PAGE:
Figure 8: The Chatt–Schrock network of catalytic nitrogen fixation. Dark-blue vertices refer to the lowest-energy intermediates of a subnetwork, dark-red vertices to the corresponding highest-energy intermediates. Vertices representing Schrock intermediates are enlarged. Low-energy transition barriers between intermediates of the same subnetwork are indicated by dark-gray edges, high-energy transition barriers by light-gray edges. Internetwork connections are indicated by dashed lines. In a)–g) a selection of intermediates is shown. Element color code: gray, C; blue, N; turquoise, Mo; white, H; orange, H added to reactive sites.

The reduction of the intermediates in (2H,1+) leads to a subnetwork in which not the Schrock intermediate but intermediate d) is the most stable intermediate. This intermediate can be reached through several different cascades of transformations, which however all contain at least one that is comparatively high in energy. It can be seen in Fig. 8 that once an intermediate of (2H,0) other than the Schrock intermediate is protonated, no rearrangement reaction within (3H,1+) was found which leads to the Schrock intermediate. This also suggests that the Schrock intermediate in (3H,1+), which is relatively high in energy, does not easily transform into a more stable intermediate of the same subnetwork. Likewise, (3H,1+) and (3H,0) (not shown in Fig. 8) can be considered relevant for the process of degradation of this catalyst.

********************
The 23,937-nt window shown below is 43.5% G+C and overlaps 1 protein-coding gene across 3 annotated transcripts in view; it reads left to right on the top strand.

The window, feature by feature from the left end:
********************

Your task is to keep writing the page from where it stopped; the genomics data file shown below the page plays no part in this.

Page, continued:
After reduction of the Schrock intermediate of (3H,1+), NH dissociates and the [Mo]-N complex is formed. Similar to the first half, the protonation of the [Mo]-N complex can lead to two different intermediates: the Schrock intermediate and the [Mo]-N complex with a proton at one of the amido groups. These two structures could give rise to two different reaction paths. Furthermore, two other subnetworks appear to be particularly prone to initiating degradation: (3H,1+) and (3H,0). In both subnetworks there are intermediates that are more stable than the Schrock intermediate, which can be reached via low-energy transition states. In (3H,1+), it is the shift of one of the three protons from one of the axial nitrogen atoms to an amido group (see structures e) and f)). Either of these structures can undergo an additional transformation where the proton bound to the amido group shifts to the molybdenum center. After reduction, this structure forms intermediate g)—the most stable conformation of (3H,0). Likewise, the Schrock intermediate of (3H,0) can undergo a proton shift to form intermediate g). As mentioned earlier, the dissociation of NH from [Mo]-NH is highly endothermic [71, 68, 72], and therefore, the exchange of NH and N via a six-coordinated complex is likely to occur. Therefore, the intermediate g) in (3H,0) can be considered particularly relevant to understanding the low turnover number of the catalyst.

It should be evident from the presentation above that our automated visualization strategy generates a presentation of chemical reaction networks that directly unveils its essence to the reader. Thereby, even complex reaction mechanisms involving many side reactions become lucid and, hence, will be comprehensible.

4.4 Alternative Pathways to the Chatt–Schrock Cycle

By applying the energy-cutoff rule together with the cutoff = 25 kcal/mol, many intermediates in the reaction network can be removed. The resulting reaction network allows for the identification of reaction pathways, other than the Chatt–Schrock cycle, that are likely to occur at ambient conditions. These pathways are shown in Fig. 9.